Cheers.

mchoux said...

Okay, I updated it:

It must be admitted at the beginning that God's reasons for creating the way He did are many in number. Logical explanations as to "why" are infinite. We cannot fathom all of God's reasons for doing what He does. But I do believe that God's creative activity gives us a glimpse of His attributes. Creation testifies and gives us types of what God is like. This may be one of the reasons why God created carnivores and allows for death and destruction. As I look at the fossil record I see a God of grace in that He provided the human race with coal, oil, and topsoil through millions of years of death and decay and mass extinctions. I also see a God who is capable of severe wrath and pain. God is powerful. The universe dwarfs us in both age and extent, and this also teaches us of the majesty of God. There are millions of stars and planets that will be born and die in explosions so far away that we will never know of them, and there are wars fought by insects and microbes so small that we cannot see them. The universe testifies of God's power and divine nature. One thing that we learn from God's creating over billions of years about Himself is that God is dangerous and powerful. As Paul says in Romans 1:20 "For His invisible attributes, namely His eternal power and divine nature, have been clearly perceived, ever since the creation of the world, in things that have been made. We may not like it but God creating over billions of years through death and destruction tells us that God is capable of severe wrath and pain. This doesn't mean that I think that hurricanes are God's way of punishing us. Rather I'm refering to God's original acts of creation and how they reveal His Divine nature. This of course isn't THE explanation as to why God would allow suffering. In arguing about the problem of evil and suffering I use to try to place God in a human category and say He must behave a certain way. What I failed to take into consideration is the holiness of God. Holiness when applied to God not only refers to moral purity and perfection but to everything that sets God apart from His creation and His creatures. Holiness is God's essence. It's who He is. God is set apart from His creation and transcendent. He's distinct. We are to imitate God in His holiness in certain ways but there are also ways we are not to imitate God. We cannot be like God in every way. He alone is God and He therefore has rights and prerogatives that we don't have. Just to name a few ways I'm not like God: God is infinite in wisdom, God is all-powerful, God is sovereign, God is self-sufficient, God is all-knowing. When I try to be like God in every way it leads to pride and arrogance. He is the Creator and I am the creature.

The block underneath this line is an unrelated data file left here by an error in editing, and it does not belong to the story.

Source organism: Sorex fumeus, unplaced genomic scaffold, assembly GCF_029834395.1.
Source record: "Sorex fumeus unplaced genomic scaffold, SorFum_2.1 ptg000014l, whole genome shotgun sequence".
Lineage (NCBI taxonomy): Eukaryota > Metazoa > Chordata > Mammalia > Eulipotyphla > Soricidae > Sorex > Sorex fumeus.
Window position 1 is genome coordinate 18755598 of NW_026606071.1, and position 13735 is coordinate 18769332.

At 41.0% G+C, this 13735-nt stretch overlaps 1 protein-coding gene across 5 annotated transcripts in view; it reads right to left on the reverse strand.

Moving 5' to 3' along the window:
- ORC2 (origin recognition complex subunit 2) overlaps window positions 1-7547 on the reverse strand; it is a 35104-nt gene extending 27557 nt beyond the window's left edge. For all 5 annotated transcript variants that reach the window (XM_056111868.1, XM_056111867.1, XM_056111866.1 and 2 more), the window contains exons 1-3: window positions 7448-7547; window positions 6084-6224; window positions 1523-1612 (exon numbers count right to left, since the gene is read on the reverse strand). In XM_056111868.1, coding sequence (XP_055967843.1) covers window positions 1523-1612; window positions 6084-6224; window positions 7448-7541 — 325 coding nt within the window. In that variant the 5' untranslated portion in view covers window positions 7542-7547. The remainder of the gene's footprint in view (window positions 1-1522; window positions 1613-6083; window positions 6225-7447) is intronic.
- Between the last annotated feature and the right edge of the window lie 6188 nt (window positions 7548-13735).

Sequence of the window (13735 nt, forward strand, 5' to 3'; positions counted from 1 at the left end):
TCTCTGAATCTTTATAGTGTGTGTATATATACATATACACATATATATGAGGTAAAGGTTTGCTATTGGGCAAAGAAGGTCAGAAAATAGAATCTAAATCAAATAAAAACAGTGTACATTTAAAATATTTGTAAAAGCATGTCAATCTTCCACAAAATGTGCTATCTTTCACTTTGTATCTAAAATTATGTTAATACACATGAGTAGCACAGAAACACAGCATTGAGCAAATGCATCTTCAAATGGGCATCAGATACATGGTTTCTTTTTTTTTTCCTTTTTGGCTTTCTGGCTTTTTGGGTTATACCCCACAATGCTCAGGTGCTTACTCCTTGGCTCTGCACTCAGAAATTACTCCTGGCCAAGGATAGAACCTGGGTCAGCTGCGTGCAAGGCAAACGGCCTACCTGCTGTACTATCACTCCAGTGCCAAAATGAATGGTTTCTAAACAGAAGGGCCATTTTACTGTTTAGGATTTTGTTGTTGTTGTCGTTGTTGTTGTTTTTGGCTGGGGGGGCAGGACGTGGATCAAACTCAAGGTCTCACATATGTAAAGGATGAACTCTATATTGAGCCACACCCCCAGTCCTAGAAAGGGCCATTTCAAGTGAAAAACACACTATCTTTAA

The Bible tells us that God is love. It doesn't say He is ONLY love. And while God is love it's a holy love. For the Bible says that God is holy, holy, holy. Not only this but the Bible also speaks of a holy hatred that God has. So, it's my contention that the problem of evil and suffering doesn't even get started. For God's love isn't merely a human love but a holy love. This isn't the same omnibenevolence that we try to ascribe to God. For God has a holy hatred as well. Nonetheless, He is completely holy and deserves our worship.

B. Prokop said...

BDK writes: "To just say "I don't worry about it, never did" isn't really to respond, but to avoid the problem."

There's also a third alternative - to not see a "Problem" at all, which needs either to be responded to or avoided. It might just be that the correct label for this subject would be "Mystery" - something that can only be comprehended (and at best, dimly) through art, music, or poetry, but not at all through pure reason.

So much (virtual) ink has been spilled on this thread on a subject that would have been better addressed by meditating on Mahler's Sixth symphony, or Melville's Moby Dick, or the Oddington Doom (look it up).

I must admit that I do not understand Ben's "God is not a moral agent" argument in the least, despite reading all his posts about the subject. I'm neither agreeing nor disagreeing with him. I simply do not understand what he is trying to say.

BDK is expressing a quite understandable horror at natural disasters, but his blaming God for them verges on being amusing, considering the fact that he's an atheist.

But as I've said above, for a real mystery, try explaining the existence of genuine evil (which I guess is the same thing as the mystery of free will). I believe this is precisely why Divine Revelation has chosen to express the subject in the form of Myth (Genesis, Chapter 3). The story more clearly illustrates the reality than any possible purely rational explanation (just as music can often express truth far more effectively than words).